1. 1x2 cedar for the cart's legs and the ledges for the trays. Buy 22 feet. 2. 1x3 cedar for the trays and bottle rack. Buy 30 feet. 3. 1x4 cedar for the tall sides of the top tray and bottle rack. Buy 6 feet. 4. 2x deck pickets of cedar or treated lumber to make the crosspieces that support the removable top tray. 5. paint can to trace the shape of the handles for the top tray. 6. wood glue 7. 1-inch hardwood dowel 8. ½-inch-long brass insert nuts,¼-20 size 9. 40-millimeter-long hex-head connector bolts,¼-20 size 10. 1½ inch stainless-steel screws 11. 5⁄8-inch aluminum screw posts 12. set of two 9-inch wheels with axle, cotter pins, and axle caps.
Tools You Will Need:
1. miter saw
2. jigsaw to cut handles for the top tray
3. pneumatic brad nail gun with 1 3⁄8-inch brad nails
4. wood chisel to clean up notch cuts
5. drill/driver with various bits: ¼ inch, 5⁄16 inch, 3⁄8 inch, combination countersink, and 1-inch paddle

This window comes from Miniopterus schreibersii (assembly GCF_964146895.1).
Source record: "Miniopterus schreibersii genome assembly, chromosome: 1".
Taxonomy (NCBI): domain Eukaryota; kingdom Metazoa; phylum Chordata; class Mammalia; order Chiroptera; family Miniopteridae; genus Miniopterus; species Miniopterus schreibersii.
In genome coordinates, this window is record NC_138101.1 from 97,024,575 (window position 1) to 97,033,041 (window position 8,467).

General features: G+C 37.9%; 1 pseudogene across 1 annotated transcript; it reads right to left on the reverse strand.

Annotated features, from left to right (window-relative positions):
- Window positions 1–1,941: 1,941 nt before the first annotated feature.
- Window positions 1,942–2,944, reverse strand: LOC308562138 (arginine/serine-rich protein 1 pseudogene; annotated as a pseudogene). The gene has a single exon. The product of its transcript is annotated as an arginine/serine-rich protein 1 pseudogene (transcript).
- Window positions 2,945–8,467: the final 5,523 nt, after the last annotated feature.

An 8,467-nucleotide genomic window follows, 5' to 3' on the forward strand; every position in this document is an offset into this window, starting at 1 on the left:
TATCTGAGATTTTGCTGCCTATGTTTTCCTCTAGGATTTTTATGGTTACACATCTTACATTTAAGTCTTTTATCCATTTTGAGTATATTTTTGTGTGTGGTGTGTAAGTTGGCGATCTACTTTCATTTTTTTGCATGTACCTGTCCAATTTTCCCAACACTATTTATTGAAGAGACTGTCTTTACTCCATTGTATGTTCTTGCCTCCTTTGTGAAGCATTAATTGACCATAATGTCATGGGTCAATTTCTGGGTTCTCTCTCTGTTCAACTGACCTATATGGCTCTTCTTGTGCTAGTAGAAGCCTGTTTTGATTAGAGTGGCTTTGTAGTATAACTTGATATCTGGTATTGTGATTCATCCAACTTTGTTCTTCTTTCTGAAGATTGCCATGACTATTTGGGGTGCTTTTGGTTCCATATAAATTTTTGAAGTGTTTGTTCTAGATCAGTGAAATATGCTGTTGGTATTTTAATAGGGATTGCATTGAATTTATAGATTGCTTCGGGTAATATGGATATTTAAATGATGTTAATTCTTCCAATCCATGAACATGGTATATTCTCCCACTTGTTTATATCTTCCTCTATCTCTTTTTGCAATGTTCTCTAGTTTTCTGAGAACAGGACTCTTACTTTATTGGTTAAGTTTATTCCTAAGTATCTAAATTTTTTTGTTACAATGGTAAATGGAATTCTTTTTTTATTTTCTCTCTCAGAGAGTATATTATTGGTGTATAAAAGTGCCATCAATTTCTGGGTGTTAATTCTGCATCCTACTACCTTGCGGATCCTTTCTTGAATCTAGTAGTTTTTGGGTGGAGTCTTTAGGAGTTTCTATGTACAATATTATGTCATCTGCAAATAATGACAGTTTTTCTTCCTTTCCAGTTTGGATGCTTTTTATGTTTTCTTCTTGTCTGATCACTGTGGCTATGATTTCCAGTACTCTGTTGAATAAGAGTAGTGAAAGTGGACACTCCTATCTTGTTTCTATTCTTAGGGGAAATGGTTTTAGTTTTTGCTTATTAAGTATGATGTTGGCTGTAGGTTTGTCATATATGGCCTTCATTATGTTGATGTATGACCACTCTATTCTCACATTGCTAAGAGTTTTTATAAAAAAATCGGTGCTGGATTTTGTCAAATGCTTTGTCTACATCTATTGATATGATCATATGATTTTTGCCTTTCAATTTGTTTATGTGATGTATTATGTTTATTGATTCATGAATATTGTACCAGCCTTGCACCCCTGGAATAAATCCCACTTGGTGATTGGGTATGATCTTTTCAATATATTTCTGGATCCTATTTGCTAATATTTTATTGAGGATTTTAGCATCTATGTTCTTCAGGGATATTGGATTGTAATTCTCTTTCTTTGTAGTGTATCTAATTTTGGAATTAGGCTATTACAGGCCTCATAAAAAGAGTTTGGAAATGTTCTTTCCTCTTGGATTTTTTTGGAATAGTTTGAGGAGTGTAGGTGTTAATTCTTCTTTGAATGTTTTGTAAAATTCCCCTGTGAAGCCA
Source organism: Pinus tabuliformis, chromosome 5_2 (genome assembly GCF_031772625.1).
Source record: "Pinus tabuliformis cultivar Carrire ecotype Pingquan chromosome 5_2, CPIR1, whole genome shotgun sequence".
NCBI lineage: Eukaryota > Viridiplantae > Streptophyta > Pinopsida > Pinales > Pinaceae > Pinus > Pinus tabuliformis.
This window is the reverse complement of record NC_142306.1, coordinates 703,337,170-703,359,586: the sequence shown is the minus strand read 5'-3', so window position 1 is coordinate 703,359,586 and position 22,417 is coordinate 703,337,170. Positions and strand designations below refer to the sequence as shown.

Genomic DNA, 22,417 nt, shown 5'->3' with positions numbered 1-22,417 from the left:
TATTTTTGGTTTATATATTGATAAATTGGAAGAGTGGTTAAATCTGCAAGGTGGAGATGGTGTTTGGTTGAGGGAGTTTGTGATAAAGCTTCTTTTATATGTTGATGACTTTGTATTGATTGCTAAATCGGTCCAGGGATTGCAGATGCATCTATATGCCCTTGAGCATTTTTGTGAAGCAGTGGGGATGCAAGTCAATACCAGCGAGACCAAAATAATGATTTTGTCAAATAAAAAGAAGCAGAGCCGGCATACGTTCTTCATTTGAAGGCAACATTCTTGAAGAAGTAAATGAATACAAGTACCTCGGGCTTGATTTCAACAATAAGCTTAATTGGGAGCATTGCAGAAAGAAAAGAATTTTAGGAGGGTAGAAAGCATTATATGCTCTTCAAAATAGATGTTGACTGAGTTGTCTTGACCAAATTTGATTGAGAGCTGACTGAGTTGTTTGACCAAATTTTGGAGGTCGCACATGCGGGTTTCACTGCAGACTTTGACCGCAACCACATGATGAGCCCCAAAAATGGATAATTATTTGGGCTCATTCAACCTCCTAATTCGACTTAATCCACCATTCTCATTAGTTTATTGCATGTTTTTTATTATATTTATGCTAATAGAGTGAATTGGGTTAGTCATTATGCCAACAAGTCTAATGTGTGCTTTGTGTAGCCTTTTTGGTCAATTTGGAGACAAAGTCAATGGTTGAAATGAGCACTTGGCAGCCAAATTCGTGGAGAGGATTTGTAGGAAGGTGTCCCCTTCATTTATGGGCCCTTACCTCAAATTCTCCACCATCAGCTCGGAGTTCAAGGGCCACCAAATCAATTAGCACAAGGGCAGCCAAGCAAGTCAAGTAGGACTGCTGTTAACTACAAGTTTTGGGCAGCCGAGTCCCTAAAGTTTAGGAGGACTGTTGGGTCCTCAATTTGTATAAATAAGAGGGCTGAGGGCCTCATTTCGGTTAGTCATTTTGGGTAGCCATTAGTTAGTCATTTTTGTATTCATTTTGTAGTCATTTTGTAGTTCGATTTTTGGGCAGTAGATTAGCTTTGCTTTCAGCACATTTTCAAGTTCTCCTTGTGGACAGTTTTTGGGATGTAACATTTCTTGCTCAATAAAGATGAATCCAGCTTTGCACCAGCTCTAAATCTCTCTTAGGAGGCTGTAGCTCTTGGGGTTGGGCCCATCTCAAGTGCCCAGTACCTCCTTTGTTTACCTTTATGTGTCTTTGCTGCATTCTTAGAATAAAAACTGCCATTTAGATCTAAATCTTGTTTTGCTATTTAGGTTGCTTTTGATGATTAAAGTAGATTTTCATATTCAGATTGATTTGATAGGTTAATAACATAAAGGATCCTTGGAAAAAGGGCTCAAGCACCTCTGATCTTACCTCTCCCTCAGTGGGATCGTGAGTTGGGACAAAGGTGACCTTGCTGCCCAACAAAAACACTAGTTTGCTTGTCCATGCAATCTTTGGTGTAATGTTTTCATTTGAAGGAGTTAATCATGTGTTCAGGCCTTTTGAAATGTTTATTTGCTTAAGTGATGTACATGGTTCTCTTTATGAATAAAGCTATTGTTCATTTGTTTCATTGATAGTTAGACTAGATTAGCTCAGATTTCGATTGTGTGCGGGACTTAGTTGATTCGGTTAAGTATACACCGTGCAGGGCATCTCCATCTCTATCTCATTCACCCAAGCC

6. large flathead screwdriver
7. hex key sized to the hex-head connector bolts
8. 120-grit sandpaper and block wood file
If your usual method of serving beverages at a barbecue involves a Styrofoam cooler and a bag of ice, it's time to think about an upgrade. This mobile cart is tough enough to withstand sun, rain, and spills of your libation of choice. Two-wheeled construction lets you navigate stone patios or lumpy lawns with ease, and the top tray is removable for serving drinks or munchies. Best of all, the entire thing can be easily taken apart and stored flat—or, better yet, stashed in your trunk for tailgate parties this fall. What better project to celebrate the beginning of grilling season? This Old House senior technical editor Mark Powers shows how to put it together using cedar and outdoor-grade materials.